Since it is a memoir, do you feel you have been writing it all along or did you only recently write down all your memories into a book format?
How did being part of the Black Student Union while in college shape your decision to pursue a law degree, and eventually, a career as a lawyer?
Why did you want to be a judge when you already had a successful career as a lawyer?
You presided over many cases involving minors. You state in your memoir, “As a judge, I felt I had to do something to motivate them.” Not all judges take on this responsibility. Why did you feel compelled to help these young people and take an interest in their lives?
Despite racism and prejudice, both you and your sister persevered to have very successful careers in law. What would be your advice to other young men and women of color who are interested in pursuing a career in law?
Not giving up is a powerful theme in your memoir. You and your sister were both very determined from a young age. In your memoir you say, “Quitting was not in our vocabulary.” Do you have any advice for those who are struggling right now and want to give up on their dreams?
During your college years you were a part of the Black Student Union, and in your memoir you discuss a protest you were a part of. The end result of this protest was a positive one. Not all protests end positively. What would be your advice to those who feel defeated in the current political climate? Who maybe feel their voices aren’t being heard or being taken seriously?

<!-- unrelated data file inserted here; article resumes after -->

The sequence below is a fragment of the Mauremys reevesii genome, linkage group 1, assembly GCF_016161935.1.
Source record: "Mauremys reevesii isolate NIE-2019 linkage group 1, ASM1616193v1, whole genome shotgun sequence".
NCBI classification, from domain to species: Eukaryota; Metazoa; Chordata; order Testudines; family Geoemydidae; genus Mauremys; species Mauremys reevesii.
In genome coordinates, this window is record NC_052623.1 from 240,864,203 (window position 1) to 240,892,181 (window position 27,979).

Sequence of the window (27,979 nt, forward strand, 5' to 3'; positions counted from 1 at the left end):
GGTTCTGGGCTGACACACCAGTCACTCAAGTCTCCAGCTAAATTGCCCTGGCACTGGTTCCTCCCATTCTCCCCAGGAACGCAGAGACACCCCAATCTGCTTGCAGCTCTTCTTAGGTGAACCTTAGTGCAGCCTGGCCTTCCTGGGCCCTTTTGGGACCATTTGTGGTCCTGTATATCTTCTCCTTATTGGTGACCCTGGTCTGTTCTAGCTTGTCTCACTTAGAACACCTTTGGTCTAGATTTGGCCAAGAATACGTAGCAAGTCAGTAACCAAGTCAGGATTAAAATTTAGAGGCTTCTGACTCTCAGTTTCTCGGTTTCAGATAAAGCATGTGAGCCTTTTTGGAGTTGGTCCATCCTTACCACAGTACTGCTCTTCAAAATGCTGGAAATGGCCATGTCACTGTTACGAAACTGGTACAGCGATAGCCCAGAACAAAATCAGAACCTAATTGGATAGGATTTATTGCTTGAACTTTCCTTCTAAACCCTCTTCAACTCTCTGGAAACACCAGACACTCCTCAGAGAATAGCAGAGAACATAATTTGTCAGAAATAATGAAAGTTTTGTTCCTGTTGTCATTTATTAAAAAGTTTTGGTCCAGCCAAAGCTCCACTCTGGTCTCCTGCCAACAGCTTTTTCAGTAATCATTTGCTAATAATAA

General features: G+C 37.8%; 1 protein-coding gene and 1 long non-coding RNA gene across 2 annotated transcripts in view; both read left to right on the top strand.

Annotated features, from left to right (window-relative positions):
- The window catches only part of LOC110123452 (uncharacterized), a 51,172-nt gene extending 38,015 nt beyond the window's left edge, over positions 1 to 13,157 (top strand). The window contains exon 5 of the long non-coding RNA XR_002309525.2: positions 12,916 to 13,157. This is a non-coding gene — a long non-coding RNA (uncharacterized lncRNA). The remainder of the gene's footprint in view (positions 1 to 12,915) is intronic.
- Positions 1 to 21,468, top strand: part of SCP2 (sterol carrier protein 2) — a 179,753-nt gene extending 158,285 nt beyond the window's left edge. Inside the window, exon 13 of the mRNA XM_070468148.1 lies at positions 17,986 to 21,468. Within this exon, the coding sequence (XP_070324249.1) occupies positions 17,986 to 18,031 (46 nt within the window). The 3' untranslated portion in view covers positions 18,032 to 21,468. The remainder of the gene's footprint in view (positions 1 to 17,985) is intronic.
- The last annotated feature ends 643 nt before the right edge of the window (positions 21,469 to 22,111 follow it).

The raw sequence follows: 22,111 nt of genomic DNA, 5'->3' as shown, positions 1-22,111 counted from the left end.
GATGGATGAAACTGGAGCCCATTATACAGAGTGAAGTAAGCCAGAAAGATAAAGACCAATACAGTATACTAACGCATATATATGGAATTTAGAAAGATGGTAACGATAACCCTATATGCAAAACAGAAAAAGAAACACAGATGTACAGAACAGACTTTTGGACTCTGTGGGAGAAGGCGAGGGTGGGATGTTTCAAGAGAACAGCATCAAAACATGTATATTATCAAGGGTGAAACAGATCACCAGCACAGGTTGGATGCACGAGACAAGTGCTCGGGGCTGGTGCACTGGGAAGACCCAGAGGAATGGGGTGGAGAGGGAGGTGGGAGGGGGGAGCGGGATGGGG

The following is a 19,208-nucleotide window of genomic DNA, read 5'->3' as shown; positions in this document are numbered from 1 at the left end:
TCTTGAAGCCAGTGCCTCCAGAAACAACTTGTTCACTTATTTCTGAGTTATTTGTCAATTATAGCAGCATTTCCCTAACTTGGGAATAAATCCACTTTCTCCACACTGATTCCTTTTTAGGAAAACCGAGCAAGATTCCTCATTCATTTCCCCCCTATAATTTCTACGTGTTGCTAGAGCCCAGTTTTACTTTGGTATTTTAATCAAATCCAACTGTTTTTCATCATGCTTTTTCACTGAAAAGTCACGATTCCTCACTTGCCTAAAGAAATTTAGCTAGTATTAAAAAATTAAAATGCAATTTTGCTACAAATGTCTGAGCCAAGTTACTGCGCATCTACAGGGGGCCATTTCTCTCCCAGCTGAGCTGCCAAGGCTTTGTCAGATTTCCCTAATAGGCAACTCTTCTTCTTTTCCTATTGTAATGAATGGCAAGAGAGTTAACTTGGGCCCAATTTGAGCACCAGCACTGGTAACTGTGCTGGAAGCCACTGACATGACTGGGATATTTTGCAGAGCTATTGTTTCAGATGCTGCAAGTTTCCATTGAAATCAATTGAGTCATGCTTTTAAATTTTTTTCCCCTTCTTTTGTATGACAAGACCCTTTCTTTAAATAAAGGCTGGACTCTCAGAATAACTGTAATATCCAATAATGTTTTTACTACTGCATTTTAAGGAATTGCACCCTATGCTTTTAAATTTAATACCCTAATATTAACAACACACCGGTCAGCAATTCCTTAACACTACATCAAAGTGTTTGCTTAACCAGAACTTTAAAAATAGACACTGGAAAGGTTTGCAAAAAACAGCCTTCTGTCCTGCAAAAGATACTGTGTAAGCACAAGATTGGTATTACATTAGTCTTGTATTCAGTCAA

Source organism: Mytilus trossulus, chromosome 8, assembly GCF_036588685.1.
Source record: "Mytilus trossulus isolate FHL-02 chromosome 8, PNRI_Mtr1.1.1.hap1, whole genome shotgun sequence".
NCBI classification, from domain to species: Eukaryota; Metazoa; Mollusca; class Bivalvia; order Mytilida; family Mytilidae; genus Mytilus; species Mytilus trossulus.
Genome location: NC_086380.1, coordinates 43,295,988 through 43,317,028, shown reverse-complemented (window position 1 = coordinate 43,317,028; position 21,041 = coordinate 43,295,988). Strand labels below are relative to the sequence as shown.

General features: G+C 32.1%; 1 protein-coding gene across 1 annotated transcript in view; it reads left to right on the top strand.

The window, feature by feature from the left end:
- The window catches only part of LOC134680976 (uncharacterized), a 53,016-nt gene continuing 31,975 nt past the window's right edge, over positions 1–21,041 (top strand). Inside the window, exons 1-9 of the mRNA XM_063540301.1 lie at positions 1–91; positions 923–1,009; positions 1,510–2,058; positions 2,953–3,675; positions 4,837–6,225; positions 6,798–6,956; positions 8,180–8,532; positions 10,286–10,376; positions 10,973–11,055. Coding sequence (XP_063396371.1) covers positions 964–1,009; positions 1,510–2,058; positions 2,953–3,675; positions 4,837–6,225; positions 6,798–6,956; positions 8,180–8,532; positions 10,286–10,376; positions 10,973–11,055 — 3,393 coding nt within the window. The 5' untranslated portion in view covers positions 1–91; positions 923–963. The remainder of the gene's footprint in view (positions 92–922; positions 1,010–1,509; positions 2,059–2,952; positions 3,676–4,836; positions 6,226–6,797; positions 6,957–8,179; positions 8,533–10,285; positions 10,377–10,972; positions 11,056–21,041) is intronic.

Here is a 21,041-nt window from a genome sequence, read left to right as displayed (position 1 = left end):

Your sister used to quote Mae West in saying, “You only have one life, but if you do it right, once is enough.” How did you propel this message into your courtroom to help defendants see their ultimate potential?
How did working with a grief counselor help you mourn the loss of your sister? How did you cope with going back to work at the 36th District Court after her passing?
How did working with a grief counselor influence your approach in the courtroom to help veterans and drug offenders?
In your memoir you mention the importance of fairness. How did your transformative years as a teenager and college student shape how you would handle the cases that would come through your courtroom?
You state in your memoir that “the most important thing to the defendant is being heard.” As your career progressed, did it become difficult to maintain this level of fairness and not become jaded?
It’s very clear that you were very loved by your parents, and you and your sister loved your parents despite their faults. In your memoir you explain, “Life is not perfect, and your parents aren’t either because they are human.” This is a very reflective statement. Was it difficult for you and Leona to not be bitter regarding your father’s alcoholism and your mother’s battle with mental illness?
What role did God play in allowing you to pardon and forgive your parents of their misgivings?
You were obviously very close to your sister. In your memoir, you talk about how similar you two were. But, how were you different?
The influence of music on your life is mentioned throughout your memoir, especially your love for Motown music. Can you think of a song that captures the story of your life?
While at the law firm you and your sister shared (Lloyd and Lloyd), you represented several musical artists. This had to feel like a dream come true for someone who loved music so much. Do you ever miss being a part of the industry?
What is your favorite memory or story during this time period?